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EU Enlargement

Current Challenges and Strategic Choices


Edited By Finn Laursen

Successive enlargements of the EU have constituted major events in the history of European integration. They affect the Union’s institutions, policies and policy-making processes and, because of the impact of these changes, enlargements have often been controversial. The major enlargement in 2004, which took the EU from 15 to 25 member countries, was followed by Romanian and Bulgarian membership in 2007 and Croatian membership in 2013.
It is often argued that there is now enlargement fatigue, and progress towards the next step seems slow. However, a number of countries, especially in the Western Balkans, are eager to join, and Turkey has been an official candidate since 1999. Major challenges lie ahead for the candidates as well as the EU. Will the candidates be able to carry out the required reforms to fulfil the membership conditions, and will the EU be able – politically and institutionally – to widen its membership further? These decisions are of strategic importance for the future of Europe.
This book analyses the issues involved, exploring the status of the ongoing enlargement process and the political games associated with it.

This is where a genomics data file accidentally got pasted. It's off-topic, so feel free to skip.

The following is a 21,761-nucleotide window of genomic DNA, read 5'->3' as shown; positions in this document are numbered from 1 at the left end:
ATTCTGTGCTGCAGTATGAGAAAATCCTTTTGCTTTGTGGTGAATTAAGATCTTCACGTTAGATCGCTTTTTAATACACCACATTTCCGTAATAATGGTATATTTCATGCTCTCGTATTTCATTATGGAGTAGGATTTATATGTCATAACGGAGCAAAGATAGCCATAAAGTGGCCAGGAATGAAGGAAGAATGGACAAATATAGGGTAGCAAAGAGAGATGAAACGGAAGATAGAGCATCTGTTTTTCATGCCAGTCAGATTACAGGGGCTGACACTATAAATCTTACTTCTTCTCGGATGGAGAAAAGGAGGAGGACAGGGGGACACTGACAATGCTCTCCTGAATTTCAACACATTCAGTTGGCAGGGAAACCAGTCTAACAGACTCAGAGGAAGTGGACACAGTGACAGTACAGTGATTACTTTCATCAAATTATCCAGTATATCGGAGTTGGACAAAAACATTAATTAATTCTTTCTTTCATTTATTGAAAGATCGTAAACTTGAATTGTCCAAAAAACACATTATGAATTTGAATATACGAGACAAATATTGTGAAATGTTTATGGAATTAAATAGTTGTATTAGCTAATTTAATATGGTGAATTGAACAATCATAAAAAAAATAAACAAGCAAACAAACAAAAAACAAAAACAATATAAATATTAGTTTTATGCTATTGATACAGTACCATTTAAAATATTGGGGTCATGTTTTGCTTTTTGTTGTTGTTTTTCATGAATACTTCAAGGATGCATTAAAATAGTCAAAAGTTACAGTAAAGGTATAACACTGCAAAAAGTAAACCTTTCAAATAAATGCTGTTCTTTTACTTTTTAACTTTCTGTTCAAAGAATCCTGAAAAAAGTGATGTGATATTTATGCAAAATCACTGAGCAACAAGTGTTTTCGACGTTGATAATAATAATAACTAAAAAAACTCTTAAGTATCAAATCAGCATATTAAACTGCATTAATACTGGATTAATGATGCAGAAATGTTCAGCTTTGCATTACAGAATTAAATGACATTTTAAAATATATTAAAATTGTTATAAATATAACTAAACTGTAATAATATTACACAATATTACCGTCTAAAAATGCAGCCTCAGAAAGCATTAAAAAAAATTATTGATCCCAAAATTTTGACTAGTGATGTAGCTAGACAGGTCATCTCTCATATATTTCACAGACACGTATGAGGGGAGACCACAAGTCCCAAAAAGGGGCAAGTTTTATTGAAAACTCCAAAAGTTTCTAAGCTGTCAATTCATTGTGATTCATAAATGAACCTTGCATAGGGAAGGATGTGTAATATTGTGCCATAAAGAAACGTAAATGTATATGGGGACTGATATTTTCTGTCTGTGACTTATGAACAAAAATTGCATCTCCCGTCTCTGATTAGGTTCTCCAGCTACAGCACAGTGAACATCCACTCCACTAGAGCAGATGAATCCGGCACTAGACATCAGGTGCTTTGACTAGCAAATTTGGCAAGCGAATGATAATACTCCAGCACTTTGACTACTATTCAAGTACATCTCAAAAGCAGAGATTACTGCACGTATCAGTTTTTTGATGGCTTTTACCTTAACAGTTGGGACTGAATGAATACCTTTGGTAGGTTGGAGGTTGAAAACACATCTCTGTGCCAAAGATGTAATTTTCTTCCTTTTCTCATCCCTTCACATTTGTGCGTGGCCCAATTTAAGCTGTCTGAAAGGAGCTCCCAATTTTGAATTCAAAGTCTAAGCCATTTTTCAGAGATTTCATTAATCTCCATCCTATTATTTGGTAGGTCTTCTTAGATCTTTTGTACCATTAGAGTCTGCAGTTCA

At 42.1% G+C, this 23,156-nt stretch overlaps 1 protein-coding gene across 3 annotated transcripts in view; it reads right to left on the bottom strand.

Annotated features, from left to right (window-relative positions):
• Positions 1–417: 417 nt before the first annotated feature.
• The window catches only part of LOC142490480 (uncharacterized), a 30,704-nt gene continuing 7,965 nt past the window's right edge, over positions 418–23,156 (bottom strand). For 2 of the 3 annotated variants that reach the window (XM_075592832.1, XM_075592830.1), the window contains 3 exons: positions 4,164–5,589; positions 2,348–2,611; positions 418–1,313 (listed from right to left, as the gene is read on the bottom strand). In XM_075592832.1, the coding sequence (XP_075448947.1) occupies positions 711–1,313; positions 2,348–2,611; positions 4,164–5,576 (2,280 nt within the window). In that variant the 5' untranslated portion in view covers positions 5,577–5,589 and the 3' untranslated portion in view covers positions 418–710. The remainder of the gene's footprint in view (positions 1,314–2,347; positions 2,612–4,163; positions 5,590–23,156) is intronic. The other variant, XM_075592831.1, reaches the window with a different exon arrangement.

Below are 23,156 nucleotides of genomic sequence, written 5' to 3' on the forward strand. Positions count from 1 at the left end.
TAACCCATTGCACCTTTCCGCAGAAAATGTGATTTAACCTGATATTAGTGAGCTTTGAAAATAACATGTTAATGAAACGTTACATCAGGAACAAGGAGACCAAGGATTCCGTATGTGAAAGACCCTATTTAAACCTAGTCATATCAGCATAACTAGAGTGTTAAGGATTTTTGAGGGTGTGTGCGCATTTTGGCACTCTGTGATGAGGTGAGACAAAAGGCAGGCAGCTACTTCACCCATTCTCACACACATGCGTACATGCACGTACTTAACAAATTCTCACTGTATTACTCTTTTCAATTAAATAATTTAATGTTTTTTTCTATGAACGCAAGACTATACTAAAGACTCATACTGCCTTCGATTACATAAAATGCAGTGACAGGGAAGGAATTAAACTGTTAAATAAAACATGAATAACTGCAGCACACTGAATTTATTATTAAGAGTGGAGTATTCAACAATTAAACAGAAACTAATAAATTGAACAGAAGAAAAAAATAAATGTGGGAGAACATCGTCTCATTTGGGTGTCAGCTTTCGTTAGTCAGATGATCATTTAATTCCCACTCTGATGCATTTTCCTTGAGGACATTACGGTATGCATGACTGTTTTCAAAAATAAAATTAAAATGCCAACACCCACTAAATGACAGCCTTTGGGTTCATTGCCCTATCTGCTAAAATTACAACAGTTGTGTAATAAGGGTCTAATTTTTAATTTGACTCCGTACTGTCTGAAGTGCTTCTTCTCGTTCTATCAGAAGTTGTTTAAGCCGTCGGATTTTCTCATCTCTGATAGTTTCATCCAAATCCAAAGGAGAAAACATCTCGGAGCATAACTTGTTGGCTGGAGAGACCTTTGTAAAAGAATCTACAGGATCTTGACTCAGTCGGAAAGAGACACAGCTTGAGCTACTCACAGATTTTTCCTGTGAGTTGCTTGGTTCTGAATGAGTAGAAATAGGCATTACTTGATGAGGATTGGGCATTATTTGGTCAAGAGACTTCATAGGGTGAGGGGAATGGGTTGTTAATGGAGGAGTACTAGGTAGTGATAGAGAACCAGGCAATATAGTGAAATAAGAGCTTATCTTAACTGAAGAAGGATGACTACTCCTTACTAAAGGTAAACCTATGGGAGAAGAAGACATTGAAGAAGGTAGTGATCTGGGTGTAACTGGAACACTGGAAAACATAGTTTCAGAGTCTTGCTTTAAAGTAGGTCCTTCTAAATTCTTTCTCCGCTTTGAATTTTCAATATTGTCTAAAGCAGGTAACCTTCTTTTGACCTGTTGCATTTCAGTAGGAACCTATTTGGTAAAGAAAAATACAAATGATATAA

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This book is published under the auspices of the EU Centre of Ex- cellence (EUCE) at Dalhousie University, Halifax, Nova Scotia, Cana- da. The EUCE is currently financed by a second three-year grant by the European Commission, now administered by the Service for Foreign Policy Instruments. Without the support from the Commission, the production of this book would not have been possible. The current grant period expires on 4 December 2012. The editor, who has directed the EUCE at Dalhousie since the beginning in 2006, also wants to acknowledge the contributions of Danijela Juric, the Administrative Secretary of EUCE. She assisted with the logistics in connection with the research project, including the 6th annual EUCE conference, 11-13 April 2012, where early versions of the chapters were first presented and discussed. Also thanks to Karen Snaterse, Faton Tony Bislimi and Carolyn Ferguson with practical assistance during the conference. I want to thank Dr. Robert Summerby-Murray, Dean, Faculty of Arts and Social Sciences, Dalhousie University for welcoming the partici- pants on the 11th of April and Dr. Donna Rogers, Associate Dean Aca- demic, Faculty of Arts and Social Sciences, for addressing the opening session on the 12th April. Special thanks go to His Excellency Ambas- sador Matthias Brinkmann, Head of the European Delegation to Cana- da, for coming to Halifax on this occasion and giving a very substantial and informative opening address. I further want to thank Kasper Gimsing, Policy Advisor, the Danish Embassy, Ottawa, for presenting the programme of the Danish...

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